For walkers, the Whin Sill offers plenty of sheer, steep and knobbly bits of terrain to admire and, in places, tackle – a welcome counterpoint to the rolling and somewhat monotonous surroundings. Walking the entire length of the Hadrian’s Wall Path national trail is a week-long task, so I’d opted for a day’s exploration from Housesteads. Skirting its prominent walls I was soon up on the small ridge that runs along its back, looking down onto the lower ground. The fort was built with defence in mind, as you might expect: the Romans had lost 3,000 men to the wild Britons before the Wall was built between AD122 and AD128. My day’s walk had a similarly clear and purposeful quality to it: head west and stick to the high ground.
Here, more than anywhere, Roman remains are clearly evident. The ramparts and occasional stonework that I was following could only have been the course of Hadrian’s frontier. The conspicuous foundations of Vindolanda – once a commercial and military hub, just two miles to the south-west – only added to the deep sense of history that seemed to ebb from the surrounding landscape.
More than that, this area is uniquely characterful. ‘One of the most remarkable things about Northumberland is its variety’, Julia Forster, secretary of Hexham Ramblers had told me. ‘The coastline is fabulous, but quiet, with long stretches of beautiful, empty sand. There are castles all over the place, and inland we have the Cheviots as well as Hadrian’s Wall. The area within a 10 mile radius of Hexham is known as “The Shire” – a place of delightful woodland and little narrow valleys with small streams running down them. It’s all so remote, and you can find yourself on or over the Scottish border without even realising it’. But Julia also added that although the scenery is stunning and the views magnificent – on clear days you can see the Solway Firth – on a bad day, it can be pretty bleak. ‘It’s not always good weather out here by any means. Though it can be quite satisfying and thrilling in the lashing rain and thick fog...’.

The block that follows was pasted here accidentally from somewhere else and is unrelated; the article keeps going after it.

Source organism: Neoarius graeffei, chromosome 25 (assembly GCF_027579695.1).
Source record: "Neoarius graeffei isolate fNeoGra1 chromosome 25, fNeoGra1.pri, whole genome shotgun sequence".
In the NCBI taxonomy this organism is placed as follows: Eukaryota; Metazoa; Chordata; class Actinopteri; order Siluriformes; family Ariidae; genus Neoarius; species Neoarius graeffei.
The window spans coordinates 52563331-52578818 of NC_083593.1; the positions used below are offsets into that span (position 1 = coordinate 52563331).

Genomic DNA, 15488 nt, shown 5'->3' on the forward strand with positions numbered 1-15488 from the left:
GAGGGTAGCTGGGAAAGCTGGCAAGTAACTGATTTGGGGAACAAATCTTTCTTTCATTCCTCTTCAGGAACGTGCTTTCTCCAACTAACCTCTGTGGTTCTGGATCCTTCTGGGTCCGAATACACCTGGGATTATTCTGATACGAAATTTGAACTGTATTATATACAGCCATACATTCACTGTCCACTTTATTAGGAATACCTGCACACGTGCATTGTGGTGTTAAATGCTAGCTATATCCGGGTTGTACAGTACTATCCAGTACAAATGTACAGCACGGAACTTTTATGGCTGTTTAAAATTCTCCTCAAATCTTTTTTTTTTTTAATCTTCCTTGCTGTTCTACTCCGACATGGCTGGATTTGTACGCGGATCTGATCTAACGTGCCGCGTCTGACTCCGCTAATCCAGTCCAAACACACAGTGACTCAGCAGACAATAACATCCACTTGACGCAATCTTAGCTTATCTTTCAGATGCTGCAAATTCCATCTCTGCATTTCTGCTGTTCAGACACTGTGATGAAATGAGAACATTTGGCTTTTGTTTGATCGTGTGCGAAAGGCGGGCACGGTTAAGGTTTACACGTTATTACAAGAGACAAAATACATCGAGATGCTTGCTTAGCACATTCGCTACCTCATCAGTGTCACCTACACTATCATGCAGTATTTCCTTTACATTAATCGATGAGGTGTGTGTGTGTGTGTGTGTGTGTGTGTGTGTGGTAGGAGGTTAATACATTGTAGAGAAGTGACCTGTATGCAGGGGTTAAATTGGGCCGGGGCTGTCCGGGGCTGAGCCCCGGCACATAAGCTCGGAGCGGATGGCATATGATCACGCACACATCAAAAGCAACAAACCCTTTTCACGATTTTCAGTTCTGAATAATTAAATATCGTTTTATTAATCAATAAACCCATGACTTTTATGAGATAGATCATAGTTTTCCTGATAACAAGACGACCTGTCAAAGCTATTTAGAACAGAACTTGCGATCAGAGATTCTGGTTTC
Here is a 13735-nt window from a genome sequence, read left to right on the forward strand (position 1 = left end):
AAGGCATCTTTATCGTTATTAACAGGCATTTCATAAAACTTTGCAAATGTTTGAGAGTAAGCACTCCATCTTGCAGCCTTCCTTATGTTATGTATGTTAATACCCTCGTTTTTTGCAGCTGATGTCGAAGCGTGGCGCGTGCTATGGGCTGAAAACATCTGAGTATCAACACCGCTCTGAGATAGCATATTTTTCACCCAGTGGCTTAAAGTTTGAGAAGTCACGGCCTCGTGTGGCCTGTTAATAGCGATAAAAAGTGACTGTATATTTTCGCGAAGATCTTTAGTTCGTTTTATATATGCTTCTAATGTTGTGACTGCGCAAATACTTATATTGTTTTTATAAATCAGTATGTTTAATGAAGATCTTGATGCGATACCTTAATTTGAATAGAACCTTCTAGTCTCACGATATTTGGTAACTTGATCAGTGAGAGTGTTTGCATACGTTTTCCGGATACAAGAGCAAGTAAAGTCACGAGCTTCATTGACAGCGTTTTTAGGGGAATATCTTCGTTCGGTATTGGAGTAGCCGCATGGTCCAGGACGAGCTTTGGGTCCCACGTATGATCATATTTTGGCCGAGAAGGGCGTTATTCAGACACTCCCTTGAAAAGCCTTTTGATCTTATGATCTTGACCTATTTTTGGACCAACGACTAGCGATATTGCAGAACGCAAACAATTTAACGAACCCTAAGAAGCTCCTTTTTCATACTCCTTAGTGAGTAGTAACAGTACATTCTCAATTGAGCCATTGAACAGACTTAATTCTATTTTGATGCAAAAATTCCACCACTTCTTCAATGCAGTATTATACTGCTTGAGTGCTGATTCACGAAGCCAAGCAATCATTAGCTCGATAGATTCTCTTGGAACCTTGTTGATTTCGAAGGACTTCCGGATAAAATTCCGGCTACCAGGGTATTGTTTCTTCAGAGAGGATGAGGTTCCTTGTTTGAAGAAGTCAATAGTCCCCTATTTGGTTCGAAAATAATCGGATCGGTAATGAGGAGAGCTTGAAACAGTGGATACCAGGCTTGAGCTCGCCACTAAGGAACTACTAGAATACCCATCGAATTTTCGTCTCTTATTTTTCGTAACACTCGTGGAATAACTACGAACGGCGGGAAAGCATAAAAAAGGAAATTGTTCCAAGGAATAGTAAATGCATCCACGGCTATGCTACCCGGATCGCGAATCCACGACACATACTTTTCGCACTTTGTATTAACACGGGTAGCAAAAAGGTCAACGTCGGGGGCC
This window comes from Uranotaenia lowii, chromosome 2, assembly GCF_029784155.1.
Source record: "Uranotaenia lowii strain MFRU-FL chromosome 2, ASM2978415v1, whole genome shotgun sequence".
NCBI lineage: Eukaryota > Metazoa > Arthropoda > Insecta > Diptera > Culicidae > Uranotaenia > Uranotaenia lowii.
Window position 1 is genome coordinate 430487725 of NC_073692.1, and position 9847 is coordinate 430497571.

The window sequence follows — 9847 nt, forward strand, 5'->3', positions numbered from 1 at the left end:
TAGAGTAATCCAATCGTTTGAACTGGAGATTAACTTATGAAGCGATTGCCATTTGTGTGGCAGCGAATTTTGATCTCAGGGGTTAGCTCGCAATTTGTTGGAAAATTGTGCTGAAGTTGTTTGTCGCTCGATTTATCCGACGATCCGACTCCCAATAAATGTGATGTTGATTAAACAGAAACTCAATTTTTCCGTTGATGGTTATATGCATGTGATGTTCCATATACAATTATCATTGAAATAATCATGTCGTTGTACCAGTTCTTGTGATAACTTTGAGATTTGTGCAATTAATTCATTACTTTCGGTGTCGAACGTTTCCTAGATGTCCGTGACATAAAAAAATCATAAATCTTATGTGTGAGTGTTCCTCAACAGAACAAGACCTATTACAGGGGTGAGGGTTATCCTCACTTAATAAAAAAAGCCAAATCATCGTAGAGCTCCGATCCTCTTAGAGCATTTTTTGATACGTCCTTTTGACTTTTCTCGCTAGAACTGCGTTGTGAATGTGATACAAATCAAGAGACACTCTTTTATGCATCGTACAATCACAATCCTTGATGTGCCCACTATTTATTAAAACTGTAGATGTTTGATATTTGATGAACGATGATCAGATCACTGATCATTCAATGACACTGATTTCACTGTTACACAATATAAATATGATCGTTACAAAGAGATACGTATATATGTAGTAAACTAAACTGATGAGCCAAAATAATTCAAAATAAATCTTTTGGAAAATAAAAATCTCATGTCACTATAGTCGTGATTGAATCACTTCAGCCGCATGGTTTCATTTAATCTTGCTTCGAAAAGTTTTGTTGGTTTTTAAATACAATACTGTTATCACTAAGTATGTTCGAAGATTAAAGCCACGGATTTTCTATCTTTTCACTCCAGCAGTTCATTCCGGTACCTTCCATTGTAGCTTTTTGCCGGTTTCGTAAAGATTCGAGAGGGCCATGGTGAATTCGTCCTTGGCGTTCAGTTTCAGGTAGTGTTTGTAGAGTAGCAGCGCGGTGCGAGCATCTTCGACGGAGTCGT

I’d only have to compete with one of those today, and it was more of a cloudy mizzle than a drenching downpour. I adjusted the peak of my hood and strode on. Should the weather become truly apocalyptic, of course, you can always escape onto the aptly named AD122 bus, which runs along the route between Hexham and Haltwhistle. But it would have to be quite extreme to tempt you away from this walk. Climbing and falling gradually through the folds of this landscape it winds past the postcard-perfect waters of Crag Lough and the overlooking Highshield Crags, the indelible silhouette of Sycamore Gap, the rough heights of Winshield Crags and the queer, industrial beauty of Cawfields Quarry. As I walked into the rain-tinged westerly breeze there was much to drink in and enjoy.